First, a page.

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Wednesday, 1 September 2021

Review of the Kindle Kids Edition: A worthwhile tool to encourage reading

The Kindle Kids Edition is the entry-level Kindle, plus a case, no ads, one-year subscription to Amazon Kids+ and two-year accidents included warranty. The Kids Edition costs £99.99 - making it £30 more than the regular entry-level Kindle. 

This review considers the extras and asks whether they make the Kindle Kids Edition a worthwhile investment to encourage kids to read. 

As a standalone e-reader 

The entry-level Kindle is a utilitarian device. It is a no-frills e-reader with a relatively low 165 PPI resolution. Released in Spring 2019, it brought a front-light for the first time to the cheapest Kindle. I've reviewed the entry-level Kindle before and wasn't impressed with its screen. 

Considering the £99 price of the Kids Edition, the Kindle Paperwhite is significantly better and costs only £20 more as a standalone Kindle. Paperwhite's 300 PPI resolution make a big difference to the reading experience - the text appears sharper and focused. For adult readers, some bundled extras are attractive but are not enough to sway from the Paperwhite. 

As a kids e-reader 

Of course, the bundled case, two-year accident warranty and one-year Kids+ subscription are targeted at kids. The kids-centric software features themselves are available on all Kindles. Once a child profile is set up, it is possible to access the kid's profile from the top right dropdown menu. Kids+ supports multiple profiles so that a further one can be set up for another child. 

After entering the kid's profile, there is a simplified home screen. The home screen is categorised, e.g., top picks, popular books, characters and themes and newly released books (the categories only appear if WiFi is turned on). Further, there are further sub-categories under character and themes like mysteries and investigations, classic literature, Disney titles, and school and learning. Further, there are some Audible books available too. Overall, the selection is adequate, and there is something for every reader.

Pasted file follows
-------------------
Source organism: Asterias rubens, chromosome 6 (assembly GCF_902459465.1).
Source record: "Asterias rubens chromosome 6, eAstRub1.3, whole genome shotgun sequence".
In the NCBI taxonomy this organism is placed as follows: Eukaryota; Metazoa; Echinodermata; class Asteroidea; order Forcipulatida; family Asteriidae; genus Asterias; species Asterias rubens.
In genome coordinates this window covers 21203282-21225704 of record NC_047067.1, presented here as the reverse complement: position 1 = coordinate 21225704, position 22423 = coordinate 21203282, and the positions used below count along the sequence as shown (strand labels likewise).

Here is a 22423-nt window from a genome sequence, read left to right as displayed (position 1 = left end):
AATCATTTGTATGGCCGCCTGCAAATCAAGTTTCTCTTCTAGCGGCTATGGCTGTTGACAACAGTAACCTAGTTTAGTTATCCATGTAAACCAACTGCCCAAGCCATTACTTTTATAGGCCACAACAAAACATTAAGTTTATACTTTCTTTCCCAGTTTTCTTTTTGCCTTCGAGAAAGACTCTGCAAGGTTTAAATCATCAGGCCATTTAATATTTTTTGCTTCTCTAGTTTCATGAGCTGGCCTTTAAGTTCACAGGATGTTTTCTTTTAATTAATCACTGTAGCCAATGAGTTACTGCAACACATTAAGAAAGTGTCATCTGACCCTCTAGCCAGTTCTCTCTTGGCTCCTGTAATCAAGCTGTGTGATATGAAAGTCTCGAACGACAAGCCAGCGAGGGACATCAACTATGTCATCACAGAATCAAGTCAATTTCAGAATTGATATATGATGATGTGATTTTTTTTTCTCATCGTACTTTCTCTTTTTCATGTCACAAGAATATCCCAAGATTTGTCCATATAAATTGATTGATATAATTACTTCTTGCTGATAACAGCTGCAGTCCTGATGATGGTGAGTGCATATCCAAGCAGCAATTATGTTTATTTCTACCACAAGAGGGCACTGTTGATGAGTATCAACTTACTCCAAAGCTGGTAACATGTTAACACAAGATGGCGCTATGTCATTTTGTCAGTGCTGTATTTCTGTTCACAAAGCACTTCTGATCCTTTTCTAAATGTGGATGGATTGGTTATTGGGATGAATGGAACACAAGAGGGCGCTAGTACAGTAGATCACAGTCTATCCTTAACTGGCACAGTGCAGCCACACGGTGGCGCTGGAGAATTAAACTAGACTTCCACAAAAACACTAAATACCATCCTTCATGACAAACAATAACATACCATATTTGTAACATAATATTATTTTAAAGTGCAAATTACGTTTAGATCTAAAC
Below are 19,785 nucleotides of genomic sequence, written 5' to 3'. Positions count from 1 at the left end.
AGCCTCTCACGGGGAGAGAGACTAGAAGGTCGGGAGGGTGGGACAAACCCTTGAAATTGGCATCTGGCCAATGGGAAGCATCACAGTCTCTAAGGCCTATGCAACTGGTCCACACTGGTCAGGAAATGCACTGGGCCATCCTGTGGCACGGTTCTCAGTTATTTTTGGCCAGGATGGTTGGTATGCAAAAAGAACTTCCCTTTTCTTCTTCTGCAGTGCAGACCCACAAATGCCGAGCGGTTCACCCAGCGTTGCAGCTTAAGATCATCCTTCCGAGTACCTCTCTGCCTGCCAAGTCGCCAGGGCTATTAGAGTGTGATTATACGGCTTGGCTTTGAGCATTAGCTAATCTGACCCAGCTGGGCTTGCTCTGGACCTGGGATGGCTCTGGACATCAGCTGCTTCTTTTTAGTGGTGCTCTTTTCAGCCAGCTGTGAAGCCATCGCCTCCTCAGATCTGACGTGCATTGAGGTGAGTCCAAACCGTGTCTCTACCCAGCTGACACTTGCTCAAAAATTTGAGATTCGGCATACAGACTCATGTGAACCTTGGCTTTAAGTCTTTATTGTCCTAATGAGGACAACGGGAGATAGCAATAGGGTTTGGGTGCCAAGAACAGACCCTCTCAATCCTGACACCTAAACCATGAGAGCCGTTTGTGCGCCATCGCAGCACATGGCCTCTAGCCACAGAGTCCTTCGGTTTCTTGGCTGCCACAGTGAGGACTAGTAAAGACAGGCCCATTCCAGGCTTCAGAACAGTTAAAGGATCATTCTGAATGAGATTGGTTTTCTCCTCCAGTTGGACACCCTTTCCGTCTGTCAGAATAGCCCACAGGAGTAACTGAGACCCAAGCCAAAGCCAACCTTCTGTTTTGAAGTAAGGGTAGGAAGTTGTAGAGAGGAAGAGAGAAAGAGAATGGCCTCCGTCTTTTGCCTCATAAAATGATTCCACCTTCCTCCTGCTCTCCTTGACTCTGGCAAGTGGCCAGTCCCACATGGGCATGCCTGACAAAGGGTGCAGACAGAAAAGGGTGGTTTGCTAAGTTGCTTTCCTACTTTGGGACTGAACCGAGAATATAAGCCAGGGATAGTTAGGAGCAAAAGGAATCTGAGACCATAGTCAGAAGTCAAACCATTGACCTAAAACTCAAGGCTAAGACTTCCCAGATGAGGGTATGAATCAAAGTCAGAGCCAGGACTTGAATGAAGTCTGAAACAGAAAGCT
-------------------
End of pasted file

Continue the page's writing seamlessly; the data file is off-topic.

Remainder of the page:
The software has built-in awards to encourage reading. A vocabulary builder archives words looked up while reading (the feature is also available for adult readers). In the awards category, reading activity is tracked, and achievements are registered with badges based on the number of pages and days of reading. 

The child can select any e-book to download and read offline. Due to the small screen size of Kindles, some downloaded storybooks can be challenging to follow and read for a child. Pinch to zoom is possible, but it is not user friendly for younger users to navigate. 

As Kids+ is an Amazon service, it is possible to access content on a Fire, Android or iOS tablet. Further curated multimedia content is available for kids on tablets, e.g., movies, TV, apps, games, web videos, and websites. One helpful aspect of Kids+ on a tablet is the possibility to set the child's age range. On the negative side, it appears that content downloaded on a Kindle doesn't sync to a tablet device or even another Kindle. I don't know why Amazon has neglected the sync feature - it would have been helpful to download pictures or Audible books on a Kindle to access the content on a tablet. 

Above: Kindle Kids Edition home screen

Is it worth it? 

For a child, the Kids Edition is a worthwhile investment. The trappings of the Kindle Paperwhite are not crucial for younger readers - the one-year Kids+ subscription, two-years accident warranty and bundled case are more relevant. Amazon sell kids editions of their Fire tablets that provide access to the same content and more. However, reading on an E Ink screen causes less distraction and is healthier for children. There are already too many distracting light-emitting screens. 

A negative is the Kindle's small screen that is not suitable for picture e-books. It is possible to access the e-book on a tablet, but that beats the purpose of using an e-reader to cut out screen time. Furthermore, if an e-book is downloaded on the Kindle, it is not synced to a cloud library to immediately access on another device. 

While the Kids Edition is a worthwhile investment, there are other Amazon free possibilities too. For example, another option is to co-manage a reading plan with a child. Books can be downloaded from websites and side-loaded or borrowed from a public library using OverDrive. In the case of borrowing e-books, a Kobo e-reader is the better option.

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